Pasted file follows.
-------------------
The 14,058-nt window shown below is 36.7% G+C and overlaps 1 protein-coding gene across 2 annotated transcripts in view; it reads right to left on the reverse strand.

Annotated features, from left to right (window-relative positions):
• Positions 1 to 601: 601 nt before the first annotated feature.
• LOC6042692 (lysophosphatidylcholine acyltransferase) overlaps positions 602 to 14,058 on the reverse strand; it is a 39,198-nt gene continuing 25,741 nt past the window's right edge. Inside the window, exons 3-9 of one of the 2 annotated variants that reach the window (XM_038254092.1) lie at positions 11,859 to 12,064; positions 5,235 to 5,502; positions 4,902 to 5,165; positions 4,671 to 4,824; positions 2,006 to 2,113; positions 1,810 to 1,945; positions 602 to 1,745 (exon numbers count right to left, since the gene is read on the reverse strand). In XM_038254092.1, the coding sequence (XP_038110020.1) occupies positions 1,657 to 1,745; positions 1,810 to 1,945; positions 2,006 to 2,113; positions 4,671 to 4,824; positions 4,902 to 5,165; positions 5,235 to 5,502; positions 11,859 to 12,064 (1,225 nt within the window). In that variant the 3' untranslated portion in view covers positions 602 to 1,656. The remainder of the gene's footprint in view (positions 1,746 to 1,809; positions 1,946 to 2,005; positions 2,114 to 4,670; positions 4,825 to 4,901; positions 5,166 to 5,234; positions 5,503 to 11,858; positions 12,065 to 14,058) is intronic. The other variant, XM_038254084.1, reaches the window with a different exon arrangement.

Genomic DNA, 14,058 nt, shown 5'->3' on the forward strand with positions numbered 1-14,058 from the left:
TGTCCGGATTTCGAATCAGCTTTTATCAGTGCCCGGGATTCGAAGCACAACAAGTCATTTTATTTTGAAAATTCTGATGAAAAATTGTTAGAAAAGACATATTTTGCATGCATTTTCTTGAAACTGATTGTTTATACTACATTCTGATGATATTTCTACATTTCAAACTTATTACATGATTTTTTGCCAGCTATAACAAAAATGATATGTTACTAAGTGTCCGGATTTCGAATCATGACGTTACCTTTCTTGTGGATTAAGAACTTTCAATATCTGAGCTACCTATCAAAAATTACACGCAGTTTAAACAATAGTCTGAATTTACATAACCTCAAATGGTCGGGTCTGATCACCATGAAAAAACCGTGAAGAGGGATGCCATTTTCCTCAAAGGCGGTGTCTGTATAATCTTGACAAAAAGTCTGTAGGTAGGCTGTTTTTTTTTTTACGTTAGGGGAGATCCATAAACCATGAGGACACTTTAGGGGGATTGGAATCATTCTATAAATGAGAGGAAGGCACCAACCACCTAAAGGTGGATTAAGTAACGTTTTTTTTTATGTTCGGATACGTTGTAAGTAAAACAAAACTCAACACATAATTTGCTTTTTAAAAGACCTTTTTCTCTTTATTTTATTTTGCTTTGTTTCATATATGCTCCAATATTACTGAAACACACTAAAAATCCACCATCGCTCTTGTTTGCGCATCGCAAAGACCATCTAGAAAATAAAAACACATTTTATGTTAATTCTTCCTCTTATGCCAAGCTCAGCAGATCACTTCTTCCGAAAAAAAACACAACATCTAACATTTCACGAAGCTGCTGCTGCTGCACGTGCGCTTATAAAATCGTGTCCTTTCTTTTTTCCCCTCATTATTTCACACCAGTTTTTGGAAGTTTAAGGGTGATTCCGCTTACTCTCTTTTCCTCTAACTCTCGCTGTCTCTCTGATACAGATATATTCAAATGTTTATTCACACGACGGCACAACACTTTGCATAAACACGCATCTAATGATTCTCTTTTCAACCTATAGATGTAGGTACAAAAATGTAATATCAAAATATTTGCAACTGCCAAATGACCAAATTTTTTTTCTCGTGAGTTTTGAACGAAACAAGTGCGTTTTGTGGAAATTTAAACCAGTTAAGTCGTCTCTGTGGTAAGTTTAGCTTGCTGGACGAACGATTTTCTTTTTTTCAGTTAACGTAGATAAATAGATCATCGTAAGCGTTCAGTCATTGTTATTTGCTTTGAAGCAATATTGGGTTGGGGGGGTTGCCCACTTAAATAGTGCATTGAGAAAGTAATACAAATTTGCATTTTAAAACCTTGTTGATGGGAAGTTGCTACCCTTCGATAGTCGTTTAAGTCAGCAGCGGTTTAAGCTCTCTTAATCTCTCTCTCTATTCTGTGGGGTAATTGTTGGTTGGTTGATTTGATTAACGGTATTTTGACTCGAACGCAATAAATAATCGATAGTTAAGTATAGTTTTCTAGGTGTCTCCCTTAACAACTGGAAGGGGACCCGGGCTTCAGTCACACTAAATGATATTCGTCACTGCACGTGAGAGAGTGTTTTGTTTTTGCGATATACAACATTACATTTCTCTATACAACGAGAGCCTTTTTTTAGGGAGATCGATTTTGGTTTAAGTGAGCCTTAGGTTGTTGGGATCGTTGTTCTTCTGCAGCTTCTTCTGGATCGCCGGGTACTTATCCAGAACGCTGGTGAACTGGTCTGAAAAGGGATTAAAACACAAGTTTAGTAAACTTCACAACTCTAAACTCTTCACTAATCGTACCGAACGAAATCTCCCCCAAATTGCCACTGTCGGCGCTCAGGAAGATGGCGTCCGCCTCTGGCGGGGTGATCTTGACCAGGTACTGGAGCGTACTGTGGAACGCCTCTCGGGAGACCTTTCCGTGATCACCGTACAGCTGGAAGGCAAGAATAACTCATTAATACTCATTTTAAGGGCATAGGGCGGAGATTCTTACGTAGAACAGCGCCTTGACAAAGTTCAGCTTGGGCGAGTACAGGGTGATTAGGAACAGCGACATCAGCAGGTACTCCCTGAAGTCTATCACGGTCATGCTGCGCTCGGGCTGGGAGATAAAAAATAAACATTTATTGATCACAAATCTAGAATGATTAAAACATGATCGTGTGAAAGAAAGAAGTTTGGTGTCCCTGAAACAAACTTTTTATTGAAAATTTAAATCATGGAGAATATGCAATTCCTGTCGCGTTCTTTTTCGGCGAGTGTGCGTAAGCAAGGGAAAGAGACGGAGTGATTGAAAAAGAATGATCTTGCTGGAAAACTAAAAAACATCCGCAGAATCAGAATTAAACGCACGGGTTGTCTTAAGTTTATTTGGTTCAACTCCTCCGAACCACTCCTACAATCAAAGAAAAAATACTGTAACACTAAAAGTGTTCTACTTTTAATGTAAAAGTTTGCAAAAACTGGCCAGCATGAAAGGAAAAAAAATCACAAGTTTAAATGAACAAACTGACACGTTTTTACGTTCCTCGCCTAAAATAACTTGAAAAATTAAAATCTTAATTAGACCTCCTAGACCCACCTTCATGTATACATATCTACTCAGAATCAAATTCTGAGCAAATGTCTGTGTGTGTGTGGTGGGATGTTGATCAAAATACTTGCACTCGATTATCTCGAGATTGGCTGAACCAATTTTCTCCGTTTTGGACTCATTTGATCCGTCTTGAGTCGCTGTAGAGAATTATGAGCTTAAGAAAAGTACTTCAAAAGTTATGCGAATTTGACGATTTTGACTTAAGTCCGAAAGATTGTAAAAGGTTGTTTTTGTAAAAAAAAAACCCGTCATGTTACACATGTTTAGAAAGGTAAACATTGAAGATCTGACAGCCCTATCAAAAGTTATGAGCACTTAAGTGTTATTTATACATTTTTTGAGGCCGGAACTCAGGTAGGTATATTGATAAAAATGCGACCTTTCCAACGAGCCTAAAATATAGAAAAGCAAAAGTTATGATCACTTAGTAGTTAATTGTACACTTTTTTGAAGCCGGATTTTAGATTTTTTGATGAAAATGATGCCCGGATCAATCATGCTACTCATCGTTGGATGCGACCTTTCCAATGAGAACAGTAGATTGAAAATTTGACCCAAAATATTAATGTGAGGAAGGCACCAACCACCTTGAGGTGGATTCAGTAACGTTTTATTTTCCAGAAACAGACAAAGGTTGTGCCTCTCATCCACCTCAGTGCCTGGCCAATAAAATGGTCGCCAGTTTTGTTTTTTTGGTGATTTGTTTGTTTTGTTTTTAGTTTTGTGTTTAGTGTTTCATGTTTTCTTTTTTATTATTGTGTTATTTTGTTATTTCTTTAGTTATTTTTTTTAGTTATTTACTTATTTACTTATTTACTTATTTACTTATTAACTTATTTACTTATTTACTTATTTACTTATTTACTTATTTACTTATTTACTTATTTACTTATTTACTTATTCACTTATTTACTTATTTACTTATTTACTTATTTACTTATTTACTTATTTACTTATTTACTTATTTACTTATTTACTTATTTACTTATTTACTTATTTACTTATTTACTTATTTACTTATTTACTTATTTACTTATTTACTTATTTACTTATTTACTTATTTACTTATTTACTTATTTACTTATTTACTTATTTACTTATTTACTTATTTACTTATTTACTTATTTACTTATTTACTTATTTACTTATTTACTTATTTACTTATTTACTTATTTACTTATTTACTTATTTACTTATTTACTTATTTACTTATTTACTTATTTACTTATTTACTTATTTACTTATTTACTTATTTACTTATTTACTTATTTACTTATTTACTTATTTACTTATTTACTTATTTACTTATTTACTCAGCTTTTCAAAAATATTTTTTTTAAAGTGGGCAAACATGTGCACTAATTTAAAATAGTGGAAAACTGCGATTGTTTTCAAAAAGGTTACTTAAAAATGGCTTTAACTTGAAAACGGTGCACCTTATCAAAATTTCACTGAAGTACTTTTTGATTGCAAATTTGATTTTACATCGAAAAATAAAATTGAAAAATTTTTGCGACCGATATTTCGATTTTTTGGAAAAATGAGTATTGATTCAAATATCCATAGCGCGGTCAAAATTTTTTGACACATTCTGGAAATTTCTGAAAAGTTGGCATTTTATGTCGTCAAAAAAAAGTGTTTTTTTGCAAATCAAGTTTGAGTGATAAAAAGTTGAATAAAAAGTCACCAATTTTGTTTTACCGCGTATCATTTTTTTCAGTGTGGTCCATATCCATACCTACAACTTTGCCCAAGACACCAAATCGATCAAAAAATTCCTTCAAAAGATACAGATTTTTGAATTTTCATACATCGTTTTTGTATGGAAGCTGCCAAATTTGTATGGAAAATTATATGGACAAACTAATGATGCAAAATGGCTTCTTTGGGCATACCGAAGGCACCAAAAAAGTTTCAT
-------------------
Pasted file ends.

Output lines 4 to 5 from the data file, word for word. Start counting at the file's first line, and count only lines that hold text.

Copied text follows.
• LOC6042692 (lysophosphatidylcholine acyltransferase) overlaps positions 602 to 14,058 on the reverse strand; it is a 39,198-nt gene continuing 25,741 nt past the window's right edge. Inside the window, exons 3-9 of one of the 2 annotated variants that reach the window (XM_038254092.1) lie at positions 11,859 to 12,064; positions 5,235 to 5,502; positions 4,902 to 5,165; positions 4,671 to 4,824; positions 2,006 to 2,113; positions 1,810 to 1,945; positions 602 to 1,745 (exon numbers count right to left, since the gene is read on the reverse strand). In XM_038254092.1, the coding sequence (XP_038110020.1) occupies positions 1,657 to 1,745; positions 1,810 to 1,945; positions 2,006 to 2,113; positions 4,671 to 4,824; positions 4,902 to 5,165; positions 5,235 to 5,502; positions 11,859 to 12,064 (1,225 nt within the window). In that variant the 3' untranslated portion in view covers positions 602 to 1,656. The remainder of the gene's footprint in view (positions 1,746 to 1,809; positions 1,946 to 2,005; positions 2,114 to 4,670; positions 4,825 to 4,901; positions 5,166 to 5,234; positions 5,503 to 11,858; positions 12,065 to 14,058) is intronic. The other variant, XM_038254084.1, reaches the window with a different exon arrangement.

Genomic DNA, 14,058 nt, shown 5'->3' on the forward strand with positions numbered 1-14,058 from the left: